Georgia Bulletin

The Newspaper of the Catholic Archdiocese of Atlanta

Photo By Michael Alexander
Maria Trujillo cleans the glass beakers in a science lab at Cristo Rey Atlanta Jesuit High School. She has been the facilities manager at the school for more than four years. Trujillo, a mother and grandmother, lives by the motto, “Do what you have to do, do it well, and do it with love.”


A family affair for Cristo Rey honoree

By SAMANTHA SMITH, Staff Writer | Published February 6, 2020

ATLANTA—Maria Trujillo Sanchez lives by the motto, “Do what you have to do, do it well and do it with love.”

Described as someone who is always thinking of others and for her dedication to Cristo Rey Atlanta Jesuit High School, Trujillo was among those honored at the 13th annual banquet for Catholic education on Saturday, Jan. 25 at the Hilton Atlanta Marietta Hotel and Conference Center. Trujillo has worked at Cristo Rey School in facilities management for more than four years. She is described by the school as a tireless worker, always willing to help in any situation without complaint.

Originally from Veracruz, Mexico, Trujillo moved to Atlanta six years ago from Oregon. She is a member of San Felipe de Jesus Mission in Forest Park, where she first heard of the opening of Cristo Rey in Atlanta.

“It was a blessing to me to hear about a Catholic school in Georgia,” she said.

For Trujillo, Cristo Rey in Atlanta is a family affair—all of her children have a connection to the school. Her oldest, Vivian, works at the front desk. Her two youngest children, Kevin and Jackie are alumni of the high school, having graduated in the first and second classes, respectively.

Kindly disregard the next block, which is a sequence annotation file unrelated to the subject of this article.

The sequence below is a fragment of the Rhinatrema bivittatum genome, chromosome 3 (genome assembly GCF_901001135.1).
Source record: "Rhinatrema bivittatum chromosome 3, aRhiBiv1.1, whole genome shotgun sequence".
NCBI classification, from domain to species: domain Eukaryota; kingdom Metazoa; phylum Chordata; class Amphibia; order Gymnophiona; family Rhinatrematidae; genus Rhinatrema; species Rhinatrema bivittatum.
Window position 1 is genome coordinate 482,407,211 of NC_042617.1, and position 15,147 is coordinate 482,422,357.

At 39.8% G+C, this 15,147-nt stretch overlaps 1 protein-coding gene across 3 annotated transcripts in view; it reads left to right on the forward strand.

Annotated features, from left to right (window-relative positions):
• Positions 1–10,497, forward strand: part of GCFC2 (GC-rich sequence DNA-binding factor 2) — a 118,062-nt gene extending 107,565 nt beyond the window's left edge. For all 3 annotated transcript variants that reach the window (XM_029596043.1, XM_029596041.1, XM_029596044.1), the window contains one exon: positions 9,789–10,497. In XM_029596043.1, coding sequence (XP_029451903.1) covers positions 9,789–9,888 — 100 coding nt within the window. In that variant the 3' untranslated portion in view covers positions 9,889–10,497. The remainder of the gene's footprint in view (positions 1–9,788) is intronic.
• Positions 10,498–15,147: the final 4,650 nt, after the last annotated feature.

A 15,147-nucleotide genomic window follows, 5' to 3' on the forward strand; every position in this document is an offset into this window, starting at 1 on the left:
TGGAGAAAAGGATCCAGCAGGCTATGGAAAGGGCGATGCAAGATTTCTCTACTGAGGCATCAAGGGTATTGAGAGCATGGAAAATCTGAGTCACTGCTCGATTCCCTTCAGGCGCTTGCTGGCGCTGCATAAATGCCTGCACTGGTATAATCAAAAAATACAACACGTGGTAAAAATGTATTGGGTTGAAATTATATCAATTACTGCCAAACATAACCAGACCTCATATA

Maria Trujillo, the facilities manager at Cristo Rey Atlanta Jesuit High School, Atlanta, left, chats with Lupe Godoy, a Clayton State University senior and an intern in Cristo Rey’s communications and special events department. Photo By Michael Alexander

I know all the students by face, said Trujillo, “and I love them.”

From her time at the school, Trujillo has learned that even when blending different cultures, you can still get along with one another.

“We can work together for our kids, our students,” she said.

In addition to her work at Cristo Rey School, Trujillo is an active volunteer at the Forest Park mission, where she helps with youth group ministries and the charismatic group. After her experience with her own teenagers, she realized that young people needed somebody accompanying them.

Through her time working with the youth groups, she built relationships with her kids’ friends. Some of them call her “tía,” meaning aunt in Spanish, even though they are not related.

“Maria is very dedicated to the well-being of the young people,” said Father Jacques Fabre, pastor of San Felipe de Jesus Mission. She helps organize summer camps, gives classes for quinciñeras, nurtures the youth spiritually through charismatic renewal and assists with celebrations for the Independence Day of Mexico and feasts of the Central American countries, he said.

“We are glad she has been recognized for so many things she does quietly. May God bless her always,” said Father Fabre.

See the list of education honorees for 2020.